I chose these three attitudes, not only because I am convinced that they are representative, but also because they are different, both in starting grounds and tones.

The first one is dark and pessimistic, because it is based on relativization of the values that Europe, as a political community, was based on during the fifties. EU was created as a response to fascism, but the majority of the new generations have lost awareness of that. Also, EU was created as a response to the Cold War, which was ended, so its remembrance can’t contribute to EU’s legitimacy. However, it seems like it is coming back, but it looks like the price to be paid for the new cold war will be greater than the benefit of keeping Europe in its current state. Prosperity that once characterized the Union is severely shaken by the economic crisis, so it seems that the lives of new generations will be worse and harder than those of their mothers and fathers. EU used to give great chances to small and poor countries to catch up with the rich and successful ones. It doesn’t any more. Existence of the strong social state was one of the sources of EU’s legitimacy. And it is gravely falling apart today.

The second attitude is ironic, but also relativising: if you can’t beat them, join them, particularly, use their methods, vocabulary and manners.

The third thesis is serious and mildly optimistic. Indeed, in the countries of poor people, wealthy few brokers called the tycoons, politicians whose power is based on demagogy instead of responsible politics – any economic progress, however small, is actually great. Regardless of how difficult and how bloody the lesson was, accepting the order of things that is accepted by the majority of states is a progress of the political practice.

Given the fact that I agree with these different thesis and starting grounds, however different they may be, or exactly because of that, I didn’t sense relaxation, but I did sense relativity. Something like Vucic, I don’t really know where to place myself.

So I kept on in earnest and theory. I compared the thesis on amnesty of fascism with the classic: Fascism: evil in 10 points (Umberto Eco). Vucic’s habit (when he’s not in Sarajevo) and especially the habit of his party fits with some of the points: “Fascism grows and seeks support by exploiting and increasing natural fear of the different” (point 3). What’s more, some of the points fit with the Sarajevo performance: “To people who feel like their own social identity has been stolen, fascism awards as the only privilege the fact that they were born in the same country. That is the source of nationalism” (point 5). Some points are, however, “missed”. For example: “Followers must feel humiliated by the evident wealth and power of their enemies”. While it was an enemy, Sarajevo was neither rich, nor powerful. It stayed poor even now when it became Vucic’s friend. I didn’t get far and I lost track: where is neoliberalism in all this and why hasn’t anyone reduced it to 10 points?

I tried to theoretically analyze the ironic approach, but if I took it seriously, it would lead me to the New era, about which I used to have and still have certain reservations.

Economy and cautious optimism – it could be – if the two economies in question were comparatively at least a bit “stronger” and more independent that the economy of, for example, San Marino and if a sturdier specific agreement was made.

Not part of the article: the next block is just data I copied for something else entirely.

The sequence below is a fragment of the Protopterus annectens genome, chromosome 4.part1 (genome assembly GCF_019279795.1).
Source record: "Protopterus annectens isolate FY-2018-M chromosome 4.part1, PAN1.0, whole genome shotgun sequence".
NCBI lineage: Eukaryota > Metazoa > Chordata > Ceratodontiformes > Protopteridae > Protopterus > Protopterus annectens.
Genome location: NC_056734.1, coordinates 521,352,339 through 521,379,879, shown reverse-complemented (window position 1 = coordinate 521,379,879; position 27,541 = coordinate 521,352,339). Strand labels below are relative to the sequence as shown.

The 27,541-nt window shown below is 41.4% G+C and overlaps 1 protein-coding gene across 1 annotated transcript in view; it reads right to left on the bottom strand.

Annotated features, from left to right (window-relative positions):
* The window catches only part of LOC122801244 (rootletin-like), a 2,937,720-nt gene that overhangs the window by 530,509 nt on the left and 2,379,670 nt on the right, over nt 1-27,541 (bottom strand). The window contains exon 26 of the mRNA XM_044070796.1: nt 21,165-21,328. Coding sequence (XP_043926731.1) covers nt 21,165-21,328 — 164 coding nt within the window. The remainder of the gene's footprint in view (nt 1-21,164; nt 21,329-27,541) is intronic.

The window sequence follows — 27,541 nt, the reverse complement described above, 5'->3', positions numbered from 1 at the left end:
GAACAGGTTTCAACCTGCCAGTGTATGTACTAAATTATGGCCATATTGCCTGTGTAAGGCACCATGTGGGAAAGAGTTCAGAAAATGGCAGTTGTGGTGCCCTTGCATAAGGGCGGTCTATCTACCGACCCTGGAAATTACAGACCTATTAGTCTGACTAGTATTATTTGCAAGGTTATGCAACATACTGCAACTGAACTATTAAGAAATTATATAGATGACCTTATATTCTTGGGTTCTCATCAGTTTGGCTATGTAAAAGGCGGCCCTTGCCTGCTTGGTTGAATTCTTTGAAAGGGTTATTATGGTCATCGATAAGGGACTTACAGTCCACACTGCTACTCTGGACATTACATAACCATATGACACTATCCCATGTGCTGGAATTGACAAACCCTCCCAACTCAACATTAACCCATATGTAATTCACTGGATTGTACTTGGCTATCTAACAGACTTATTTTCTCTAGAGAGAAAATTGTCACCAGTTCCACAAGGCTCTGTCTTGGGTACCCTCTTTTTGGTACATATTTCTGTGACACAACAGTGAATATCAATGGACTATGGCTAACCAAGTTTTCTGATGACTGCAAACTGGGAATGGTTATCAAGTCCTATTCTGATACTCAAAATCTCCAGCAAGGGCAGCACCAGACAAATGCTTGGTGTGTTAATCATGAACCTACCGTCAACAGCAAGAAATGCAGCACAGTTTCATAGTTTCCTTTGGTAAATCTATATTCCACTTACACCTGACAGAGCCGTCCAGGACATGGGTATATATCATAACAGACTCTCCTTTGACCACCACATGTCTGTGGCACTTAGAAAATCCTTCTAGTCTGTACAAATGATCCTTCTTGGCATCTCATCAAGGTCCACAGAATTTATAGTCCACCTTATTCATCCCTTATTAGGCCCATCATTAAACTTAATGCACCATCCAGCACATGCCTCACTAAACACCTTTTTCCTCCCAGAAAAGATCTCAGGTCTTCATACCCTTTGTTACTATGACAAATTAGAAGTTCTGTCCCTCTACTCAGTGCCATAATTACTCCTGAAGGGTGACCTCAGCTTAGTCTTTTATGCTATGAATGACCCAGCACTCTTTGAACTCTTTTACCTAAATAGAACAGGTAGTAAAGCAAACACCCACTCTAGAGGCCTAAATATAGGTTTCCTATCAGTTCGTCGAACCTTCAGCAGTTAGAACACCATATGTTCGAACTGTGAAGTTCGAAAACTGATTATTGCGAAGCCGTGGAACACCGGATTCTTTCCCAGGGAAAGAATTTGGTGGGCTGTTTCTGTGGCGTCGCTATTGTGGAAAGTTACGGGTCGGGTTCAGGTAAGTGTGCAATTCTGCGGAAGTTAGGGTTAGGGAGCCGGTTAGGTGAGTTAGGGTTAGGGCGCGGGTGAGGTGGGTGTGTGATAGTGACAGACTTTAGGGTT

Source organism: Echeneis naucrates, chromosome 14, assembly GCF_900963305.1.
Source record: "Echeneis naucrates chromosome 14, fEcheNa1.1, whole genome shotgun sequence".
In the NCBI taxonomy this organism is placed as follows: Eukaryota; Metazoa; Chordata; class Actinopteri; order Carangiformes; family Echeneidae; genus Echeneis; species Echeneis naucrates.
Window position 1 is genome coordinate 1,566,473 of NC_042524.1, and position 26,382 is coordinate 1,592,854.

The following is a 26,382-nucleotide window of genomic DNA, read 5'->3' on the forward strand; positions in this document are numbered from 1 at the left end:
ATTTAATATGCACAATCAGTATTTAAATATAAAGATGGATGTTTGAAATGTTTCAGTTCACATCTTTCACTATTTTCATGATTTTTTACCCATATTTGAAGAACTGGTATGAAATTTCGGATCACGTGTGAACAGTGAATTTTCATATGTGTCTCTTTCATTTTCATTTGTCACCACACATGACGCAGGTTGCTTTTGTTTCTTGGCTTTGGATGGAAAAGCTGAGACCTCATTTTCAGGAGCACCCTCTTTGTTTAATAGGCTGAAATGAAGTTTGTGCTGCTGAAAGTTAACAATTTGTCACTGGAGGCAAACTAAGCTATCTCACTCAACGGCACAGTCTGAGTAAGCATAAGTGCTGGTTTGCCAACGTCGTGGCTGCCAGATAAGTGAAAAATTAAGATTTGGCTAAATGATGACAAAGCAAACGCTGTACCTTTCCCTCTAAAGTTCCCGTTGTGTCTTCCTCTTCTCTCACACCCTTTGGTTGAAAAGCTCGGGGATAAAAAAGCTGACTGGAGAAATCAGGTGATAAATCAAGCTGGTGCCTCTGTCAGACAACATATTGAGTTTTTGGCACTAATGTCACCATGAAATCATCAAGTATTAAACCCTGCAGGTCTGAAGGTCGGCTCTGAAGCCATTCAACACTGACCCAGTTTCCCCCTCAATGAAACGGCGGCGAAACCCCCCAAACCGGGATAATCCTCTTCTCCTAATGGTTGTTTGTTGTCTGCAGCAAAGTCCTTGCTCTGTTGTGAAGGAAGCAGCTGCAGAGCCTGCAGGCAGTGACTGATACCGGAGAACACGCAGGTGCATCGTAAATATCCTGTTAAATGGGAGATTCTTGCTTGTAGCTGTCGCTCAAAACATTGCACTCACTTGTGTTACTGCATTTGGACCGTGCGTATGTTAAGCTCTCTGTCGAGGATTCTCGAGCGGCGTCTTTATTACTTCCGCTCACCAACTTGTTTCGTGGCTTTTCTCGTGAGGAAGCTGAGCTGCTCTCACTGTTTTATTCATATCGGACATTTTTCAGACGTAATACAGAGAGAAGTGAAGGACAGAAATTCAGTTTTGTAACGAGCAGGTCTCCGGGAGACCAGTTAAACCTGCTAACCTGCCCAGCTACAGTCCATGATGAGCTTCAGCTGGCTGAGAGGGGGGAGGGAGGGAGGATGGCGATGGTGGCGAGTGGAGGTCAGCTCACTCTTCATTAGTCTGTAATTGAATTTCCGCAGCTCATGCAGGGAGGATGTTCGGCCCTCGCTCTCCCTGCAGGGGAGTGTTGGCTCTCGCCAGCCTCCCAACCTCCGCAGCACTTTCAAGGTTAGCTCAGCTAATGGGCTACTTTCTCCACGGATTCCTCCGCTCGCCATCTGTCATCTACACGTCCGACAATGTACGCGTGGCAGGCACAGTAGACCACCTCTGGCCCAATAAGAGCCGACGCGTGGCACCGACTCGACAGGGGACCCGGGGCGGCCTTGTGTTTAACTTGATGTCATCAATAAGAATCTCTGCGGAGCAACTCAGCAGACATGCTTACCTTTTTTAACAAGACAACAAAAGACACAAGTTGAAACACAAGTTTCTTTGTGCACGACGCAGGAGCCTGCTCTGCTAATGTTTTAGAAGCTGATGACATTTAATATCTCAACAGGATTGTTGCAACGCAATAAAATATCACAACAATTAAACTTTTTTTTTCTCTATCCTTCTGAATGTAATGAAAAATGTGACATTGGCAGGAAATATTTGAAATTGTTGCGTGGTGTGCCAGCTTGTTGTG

And then I noticed the pictures. And a headline – where else but in Politika – which always has a great sense of things, but not quite accurate: “Aleksandar Vucic – regional political star”. The headline should have been “Aleksandar Vucic – regional celebrity”. Yes, everything is there, both European and our own. Red carpet, economic and other talks in the backstage, some special lounge seems to have happened also. “There doesn’t have to be much love, it is important that we respect each other”, said Vucic, and translated to our language: “I honored thee, brothers Bevanda, Izetbegovic, madam Izetbegovic…, so you should come honor us”. And I felt relieved – after all it’s not Stradija [1] (that’s the past, the dark past), today it’s Celebrityland – our and your future.

Bezbeli! [2]

Translated by Marijana Simic

Peščanik.net, 17.05.2014.

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  1. Sufferingland, Radoje Domanovic’s satirical story (1902), an allegory of dystopic society.
  2. Definitely, of course – colloquial, Bosnian.

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Vesna Rakić Vodinelić
Vesna Rakić Vodinelić, beogradska pravnica, 1975-1998. predaje na državnom pravnom fakultetu u Beogradu, gde kao vanredna profesorka dobija otkaz posle donošenja restriktivnog Zakona o univerzitetu i dolaska Olivera Antića za dekana. Od 1987. članica Svetskog udruženja za procesno pravo. 1998-1999. pravna savetnica Alternativne akademske obrazovne mreže (AAOM). 1999-2001. rukovodi ekspertskom grupom za reformu pravosuđa Crne Gore. Od 2001. direktorka Instituta za uporedno pravo. Od 2002. redovna profesorka Pravnog fakulteta UNION, koji osniva sa nekoliko profesora izbačenih sa državnog fakulteta. Od 2007. članica Komisije Saveta Evrope za borbu protiv rasne diskriminacije i netolerancije. Aktivizam: ljudska prava, nezavisnost pravosuđa. Politički angažman: 1992-2004. Građanski savez Srbije (GSS), 2004-2007. frakcija GSS-a ’11 decembar’, od 2013. bila je predsednica Saveta Nove stranke, a ostavku na taj položaj podnela je u aprilu 2018, zbog neuspeha na beogradskim izborima. Dobitnica nagrade „Osvajanje slobode“ za 2020. godinu.